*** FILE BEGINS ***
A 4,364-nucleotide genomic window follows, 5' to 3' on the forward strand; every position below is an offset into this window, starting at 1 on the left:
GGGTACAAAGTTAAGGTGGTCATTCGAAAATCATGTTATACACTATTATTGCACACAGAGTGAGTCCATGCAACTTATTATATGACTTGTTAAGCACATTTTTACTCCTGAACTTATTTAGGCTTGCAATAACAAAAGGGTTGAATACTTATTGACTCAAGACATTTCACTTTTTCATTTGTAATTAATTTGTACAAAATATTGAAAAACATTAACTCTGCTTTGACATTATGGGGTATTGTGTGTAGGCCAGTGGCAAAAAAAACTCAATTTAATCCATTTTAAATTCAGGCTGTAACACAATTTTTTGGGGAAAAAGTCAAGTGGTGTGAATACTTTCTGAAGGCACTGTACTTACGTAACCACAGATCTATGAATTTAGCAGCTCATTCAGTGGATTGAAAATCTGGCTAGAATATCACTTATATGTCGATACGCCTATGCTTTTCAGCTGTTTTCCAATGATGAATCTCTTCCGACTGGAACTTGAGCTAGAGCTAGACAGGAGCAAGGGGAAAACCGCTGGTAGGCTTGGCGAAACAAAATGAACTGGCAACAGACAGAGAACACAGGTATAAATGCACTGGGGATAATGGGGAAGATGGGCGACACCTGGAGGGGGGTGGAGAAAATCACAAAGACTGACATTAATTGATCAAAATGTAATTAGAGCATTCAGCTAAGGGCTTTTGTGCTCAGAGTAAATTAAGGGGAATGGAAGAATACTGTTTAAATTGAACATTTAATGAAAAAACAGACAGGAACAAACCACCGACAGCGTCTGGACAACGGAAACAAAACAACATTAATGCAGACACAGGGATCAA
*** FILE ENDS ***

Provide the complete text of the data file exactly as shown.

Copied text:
A 4,364-nucleotide genomic window follows, 5' to 3' on the forward strand; every position below is an offset into this window, starting at 1 on the left:
GGGTACAAAGTTAAGGTGGTCATTCGAAAATCATGTTATACACTATTATTGCACACAGAGTGAGTCCATGCAACTTATTATATGACTTGTTAAGCACATTTTTACTCCTGAACTTATTTAGGCTTGCAATAACAAAAGGGTTGAATACTTATTGACTCAAGACATTTCACTTTTTCATTTGTAATTAATTTGTACAAAATATTGAAAAACATTAACTCTGCTTTGACATTATGGGGTATTGTGTGTAGGCCAGTGGCAAAAAAAACTCAATTTAATCCATTTTAAATTCAGGCTGTAACACAATTTTTTGGGGAAAAAGTCAAGTGGTGTGAATACTTTCTGAAGGCACTGTACTTACGTAACCACAGATCTATGAATTTAGCAGCTCATTCAGTGGATTGAAAATCTGGCTAGAATATCACTTATATGTCGATACGCCTATGCTTTTCAGCTGTTTTCCAATGATGAATCTCTTCCGACTGGAACTTGAGCTAGAGCTAGACAGGAGCAAGGGGAAAACCGCTGGTAGGCTTGGCGAAACAAAATGAACTGGCAACAGACAGAGAACACAGGTATAAATGCACTGGGGATAATGGGGAAGATGGGCGACACCTGGAGGGGGGTGGAGAAAATCACAAAGACTGACATTAATTGATCAAAATGTAATTAGAGCATTCAGCTAAGGGCTTTTGTGCTCAGAGTAAATTAAGGGGAATGGAAGAATACTGTTTAAATTGAACATTTAATGAAAAAACAGACAGGAACAAACCACCGACAGCGTCTGGACAACGGAAACAAAACAACATTAATGCAGACACAGGGATCAA